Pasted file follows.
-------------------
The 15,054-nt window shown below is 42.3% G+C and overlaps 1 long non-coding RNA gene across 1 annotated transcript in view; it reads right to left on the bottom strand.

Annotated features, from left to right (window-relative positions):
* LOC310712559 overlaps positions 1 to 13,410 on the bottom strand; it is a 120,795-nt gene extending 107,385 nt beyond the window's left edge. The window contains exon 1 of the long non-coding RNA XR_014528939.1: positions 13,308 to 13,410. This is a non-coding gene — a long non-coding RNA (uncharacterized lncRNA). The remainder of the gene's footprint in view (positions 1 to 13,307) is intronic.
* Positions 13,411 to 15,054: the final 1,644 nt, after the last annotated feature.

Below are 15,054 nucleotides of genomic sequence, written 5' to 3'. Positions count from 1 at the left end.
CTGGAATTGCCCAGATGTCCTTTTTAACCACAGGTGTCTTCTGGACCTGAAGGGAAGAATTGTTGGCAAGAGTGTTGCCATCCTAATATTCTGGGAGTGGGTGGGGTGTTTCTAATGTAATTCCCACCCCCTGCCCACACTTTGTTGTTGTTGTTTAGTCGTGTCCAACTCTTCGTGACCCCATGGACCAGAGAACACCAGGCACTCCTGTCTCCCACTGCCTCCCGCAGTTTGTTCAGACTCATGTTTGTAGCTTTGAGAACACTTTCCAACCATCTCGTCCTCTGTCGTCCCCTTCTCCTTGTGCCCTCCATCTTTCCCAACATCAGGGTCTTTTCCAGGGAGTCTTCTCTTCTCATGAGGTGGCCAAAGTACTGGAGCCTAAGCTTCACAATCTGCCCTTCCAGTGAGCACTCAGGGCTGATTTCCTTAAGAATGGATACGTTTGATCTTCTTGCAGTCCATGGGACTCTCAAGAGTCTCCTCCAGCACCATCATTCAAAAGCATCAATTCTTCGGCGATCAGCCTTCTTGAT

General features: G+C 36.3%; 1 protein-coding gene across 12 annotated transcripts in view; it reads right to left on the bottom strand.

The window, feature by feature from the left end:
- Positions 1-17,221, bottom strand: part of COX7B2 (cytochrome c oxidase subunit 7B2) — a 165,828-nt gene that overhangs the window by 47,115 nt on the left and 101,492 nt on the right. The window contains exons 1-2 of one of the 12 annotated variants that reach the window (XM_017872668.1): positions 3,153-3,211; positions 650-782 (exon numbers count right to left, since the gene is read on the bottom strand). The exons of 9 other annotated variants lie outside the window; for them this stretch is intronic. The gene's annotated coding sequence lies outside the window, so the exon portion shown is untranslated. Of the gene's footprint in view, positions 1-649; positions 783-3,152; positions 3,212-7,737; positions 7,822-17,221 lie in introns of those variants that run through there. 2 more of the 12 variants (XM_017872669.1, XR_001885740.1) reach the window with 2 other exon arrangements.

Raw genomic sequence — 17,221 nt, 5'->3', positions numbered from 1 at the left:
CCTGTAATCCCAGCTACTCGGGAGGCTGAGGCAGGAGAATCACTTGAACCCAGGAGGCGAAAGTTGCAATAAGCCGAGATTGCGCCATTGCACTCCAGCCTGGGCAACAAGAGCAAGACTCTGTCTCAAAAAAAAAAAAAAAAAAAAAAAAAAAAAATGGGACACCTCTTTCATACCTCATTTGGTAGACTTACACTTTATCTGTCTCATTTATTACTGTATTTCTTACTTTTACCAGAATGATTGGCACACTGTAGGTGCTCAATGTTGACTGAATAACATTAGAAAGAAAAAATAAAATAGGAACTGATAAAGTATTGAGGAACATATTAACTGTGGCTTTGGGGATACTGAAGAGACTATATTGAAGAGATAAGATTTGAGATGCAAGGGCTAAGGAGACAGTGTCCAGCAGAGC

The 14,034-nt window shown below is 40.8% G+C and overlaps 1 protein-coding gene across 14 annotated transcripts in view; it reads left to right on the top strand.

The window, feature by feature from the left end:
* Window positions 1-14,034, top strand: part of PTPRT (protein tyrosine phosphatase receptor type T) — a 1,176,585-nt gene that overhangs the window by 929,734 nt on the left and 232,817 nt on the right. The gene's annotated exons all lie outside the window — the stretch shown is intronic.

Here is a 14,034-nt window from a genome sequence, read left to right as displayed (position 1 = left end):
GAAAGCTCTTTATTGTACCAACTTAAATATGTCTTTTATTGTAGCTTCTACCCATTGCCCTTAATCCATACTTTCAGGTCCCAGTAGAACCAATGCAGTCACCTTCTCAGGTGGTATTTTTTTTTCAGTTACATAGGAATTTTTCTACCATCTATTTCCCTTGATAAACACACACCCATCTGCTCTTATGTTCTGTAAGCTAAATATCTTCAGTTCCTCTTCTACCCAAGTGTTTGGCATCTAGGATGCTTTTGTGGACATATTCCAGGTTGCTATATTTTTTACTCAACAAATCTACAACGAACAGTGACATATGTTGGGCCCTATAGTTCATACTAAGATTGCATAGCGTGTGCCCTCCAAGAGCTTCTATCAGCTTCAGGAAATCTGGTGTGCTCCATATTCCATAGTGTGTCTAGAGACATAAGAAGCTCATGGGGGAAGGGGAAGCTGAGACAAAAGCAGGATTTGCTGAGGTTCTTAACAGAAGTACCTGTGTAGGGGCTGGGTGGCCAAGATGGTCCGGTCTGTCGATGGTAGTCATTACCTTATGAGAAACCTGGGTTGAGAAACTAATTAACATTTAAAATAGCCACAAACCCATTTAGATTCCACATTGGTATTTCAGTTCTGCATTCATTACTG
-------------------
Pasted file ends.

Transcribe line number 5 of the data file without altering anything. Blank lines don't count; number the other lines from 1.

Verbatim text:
Below are 15,054 nucleotides of genomic sequence, written 5' to 3'. Positions count from 1 at the left end.